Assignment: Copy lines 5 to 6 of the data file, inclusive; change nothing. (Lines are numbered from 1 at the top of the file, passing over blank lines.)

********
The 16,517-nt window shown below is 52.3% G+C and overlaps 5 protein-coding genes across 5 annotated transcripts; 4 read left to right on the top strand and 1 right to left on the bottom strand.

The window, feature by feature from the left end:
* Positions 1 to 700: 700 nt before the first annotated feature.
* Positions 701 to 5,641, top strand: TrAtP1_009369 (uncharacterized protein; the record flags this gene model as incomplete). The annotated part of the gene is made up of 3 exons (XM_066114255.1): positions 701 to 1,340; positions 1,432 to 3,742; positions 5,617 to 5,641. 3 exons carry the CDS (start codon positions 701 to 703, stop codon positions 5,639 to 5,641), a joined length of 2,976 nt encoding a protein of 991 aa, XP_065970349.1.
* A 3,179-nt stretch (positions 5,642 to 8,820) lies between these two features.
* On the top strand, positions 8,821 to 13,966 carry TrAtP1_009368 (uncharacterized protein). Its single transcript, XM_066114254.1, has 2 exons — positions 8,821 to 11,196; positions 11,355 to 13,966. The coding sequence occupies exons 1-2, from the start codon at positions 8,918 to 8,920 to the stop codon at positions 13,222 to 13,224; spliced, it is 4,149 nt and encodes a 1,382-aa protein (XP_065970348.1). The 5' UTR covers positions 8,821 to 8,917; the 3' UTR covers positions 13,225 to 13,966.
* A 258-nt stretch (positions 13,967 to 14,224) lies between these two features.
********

* A 3,179-nt stretch (positions 5,642 to 8,820) lies between these two features.
* On the top strand, positions 8,821 to 13,966 carry TrAtP1_009368 (uncharacterized protein). Its single transcript, XM_066114254.1, has 2 exons — positions 8,821 to 11,196; positions 11,355 to 13,966. The coding sequence occupies exons 1-2, from the start codon at positions 8,918 to 8,920 to the stop codon at positions 13,222 to 13,224; spliced, it is 4,149 nt and encodes a 1,382-aa protein (XP_065970348.1). The 5' UTR covers positions 8,821 to 8,917; the 3' UTR covers positions 13,225 to 13,966.